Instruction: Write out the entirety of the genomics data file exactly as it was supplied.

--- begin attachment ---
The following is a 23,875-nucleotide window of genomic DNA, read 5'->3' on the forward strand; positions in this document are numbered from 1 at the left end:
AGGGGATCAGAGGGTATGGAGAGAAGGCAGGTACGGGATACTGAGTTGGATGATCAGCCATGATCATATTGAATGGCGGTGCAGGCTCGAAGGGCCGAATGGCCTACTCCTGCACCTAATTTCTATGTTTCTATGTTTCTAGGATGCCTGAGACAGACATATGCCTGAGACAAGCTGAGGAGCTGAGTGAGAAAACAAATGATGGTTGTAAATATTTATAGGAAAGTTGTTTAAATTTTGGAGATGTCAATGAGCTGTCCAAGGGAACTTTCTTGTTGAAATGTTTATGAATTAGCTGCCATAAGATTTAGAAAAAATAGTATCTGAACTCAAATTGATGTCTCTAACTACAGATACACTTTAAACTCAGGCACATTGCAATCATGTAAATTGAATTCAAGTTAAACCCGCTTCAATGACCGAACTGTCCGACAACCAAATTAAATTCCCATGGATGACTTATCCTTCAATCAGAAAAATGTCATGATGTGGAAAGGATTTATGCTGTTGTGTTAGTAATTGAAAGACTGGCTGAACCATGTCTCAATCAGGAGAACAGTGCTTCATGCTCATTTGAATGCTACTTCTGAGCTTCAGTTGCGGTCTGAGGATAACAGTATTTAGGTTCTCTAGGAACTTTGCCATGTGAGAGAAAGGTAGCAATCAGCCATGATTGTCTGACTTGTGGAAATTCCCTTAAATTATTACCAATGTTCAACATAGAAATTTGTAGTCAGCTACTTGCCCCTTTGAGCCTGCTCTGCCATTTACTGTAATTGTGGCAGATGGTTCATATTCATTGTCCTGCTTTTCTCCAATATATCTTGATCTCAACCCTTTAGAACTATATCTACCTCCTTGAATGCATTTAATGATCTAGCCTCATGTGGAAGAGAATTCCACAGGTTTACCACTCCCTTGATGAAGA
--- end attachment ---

The following is a 23,875-nucleotide window of genomic DNA, read 5'->3' on the forward strand; positions in this document are numbered from 1 at the left end:
AGGGGATCAGAGGGTATGGAGAGAAGGCAGGTACGGGATACTGAGTTGGATGATCAGCCATGATCATATTGAATGGCGGTGCAGGCTCGAAGGGCCGAATGGCCTACTCCTGCACCTAATTTCTATGTTTCTATGTTTCTAGGATGCCTGAGACAGACATATGCCTGAGACAAGCTGAGGAGCTGAGTGAGAAAACAAATGATGGTTGTAAATATTTATAGGAAAGTTGTTTAAATTTTGGAGATGTCAATGAGCTGTCCAAGGGAACTTTCTTGTTGAAATGTTTATGAATTAGCTGCCATAAGATTTAGAAAAAATAGTATCTGAACTCAAATTGATGTCTCTAACTACAGATACACTTTAAACTCAGGCACATTGCAATCATGTAAATTGAATTCAAGTTAAACCCGCTTCAATGACCGAACTGTCCGACAACCAAATTAAATTCCCATGGATGACTTATCCTTCAATCAGAAAAATGTCATGATGTGGAAAGGATTTATGCTGTTGTGTTAGTAATTGAAAGACTGGCTGAACCATGTCTCAATCAGGAGAACAGTGCTTCATGCTCATTTGAATGCTACTTCTGAGCTTCAGTTGCGGTCTGAGGATAACAGTATTTAGGTTCTCTAGGAACTTTGCCATGTGAGAGAAAGGTAGCAATCAGCCATGATTGTCTGACTTGTGGAAATTCCCTTAAATTATTACCAATGTTCAACATAGAAATTTGTAGTCAGCTACTTGCCCCTTTGAGCCTGCTCTGCCATTTACTGTAATTGTGGCAGATGGTTCATATTCATTGTCCTGCTTTTCTCCAATATATCTTGATCTCAACCCTTTAGAACTATATCTACCTCCTTGAATGCATTTAATGATCTAGCCTCATGTGGAAGAGAATTCCACAGGTTTACCACTCCCTTGATGAAGA